As the cliché goes, if you want to send a message, use Western Union. Ed Zwick's movies have traditionally been earnest, sober-minded action-adventure dramas that offer up some supposed serious examination of a societal ill. Blood Diamond keeps up that streak by showing how the illegal smuggling of diamonds impacts African countries. While Zwick does a fine job of laying out the confluence of bloodthirsty rebellions, corrupt governments, and greedy foreign interests that keep many African nations in a constant state of turmoil, his story of an Afrikaner (Leonardo DiCaprio) who sacrifices his own self-interest for the love of a woman and the good of a decent African man is so relentlessly square that the film plays more like a ham-fisted lecture than a movie. As is usual for Zwick, Blood Diamond offers beautiful, coffee-table-book-quality cinematography. While these images are pleasant to look at, the thuddingly obvious subtext of horrible atrocities occurring in such beautiful places makes it difficult to be awed by the natural majesty, and they constantly betray the schematic mindset of the director.
DiCaprio is enough of a movie star to know how to own the screen, and his selfish rogue who learns to care for others is a stereotype that goes all the way back to Bogart in Casablanca. Leo tries, and viewers should be very thankful for the effort, but the serious tone of the picture constantly douses the sparks of life he brings to the material. Jennifer Connelly is entirely unbelievable in the role of a hard-as-nails, internationally respected reporter. Some people, like Dennis Farina, were born to swear on screen, but Connelly is not one of those people. When she spews out the f-word, she does it with a world-weariness that rings false. She sounds like a 12-year-old girl trying the word out on her parents for the first time. Djimon Hounsou might be a very talented actor, but in this film -- as in most of his major films -- he is not playing a person as much as he is a symbol of "otherness" that white characters must learn to respect in order to teach the movie's moral. Here, as with In America and Amistad, he suffers both beautifully and majestically, making it hard to think of the character as a real individual. It's not a bad performance; it's a badly conceived character.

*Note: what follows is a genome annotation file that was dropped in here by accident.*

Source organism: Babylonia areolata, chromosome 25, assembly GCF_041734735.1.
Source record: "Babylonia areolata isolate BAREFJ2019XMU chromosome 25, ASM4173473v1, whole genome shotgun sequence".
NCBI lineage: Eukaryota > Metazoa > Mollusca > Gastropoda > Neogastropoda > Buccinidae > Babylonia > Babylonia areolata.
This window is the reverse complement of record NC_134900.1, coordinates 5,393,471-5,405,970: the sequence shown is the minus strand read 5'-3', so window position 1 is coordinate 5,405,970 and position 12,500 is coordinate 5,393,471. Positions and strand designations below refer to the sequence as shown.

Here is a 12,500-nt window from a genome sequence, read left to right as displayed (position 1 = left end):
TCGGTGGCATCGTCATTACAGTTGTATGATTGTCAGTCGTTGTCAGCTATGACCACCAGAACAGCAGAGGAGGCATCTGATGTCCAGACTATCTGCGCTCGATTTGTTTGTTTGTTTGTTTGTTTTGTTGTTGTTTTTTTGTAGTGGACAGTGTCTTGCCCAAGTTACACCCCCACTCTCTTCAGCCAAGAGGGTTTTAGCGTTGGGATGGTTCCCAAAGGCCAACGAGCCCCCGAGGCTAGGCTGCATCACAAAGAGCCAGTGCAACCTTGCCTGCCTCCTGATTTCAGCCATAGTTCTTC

In the end, Zwick's motivations are good-hearted, but that doesn't excuse the fact that the film is a crushing bore because he talks down to his audience. The lessons and facts and morals are spoon-fed to the viewer, and Zwick fails to grab our attention during the action scenes, so there ends up being very little of interest for the audience. The movie ends with white text on a black screen stating that "you" must do your part. Instead of making an entire film to drive that simple point home, Zwick might as well have filmed a PSA with a character like Smokey the Bear -- maybe Leo the Zebra -- and left us with the tagline, "Remember, don't buy illegally smuggled diamonds. Only you can prevent genocide."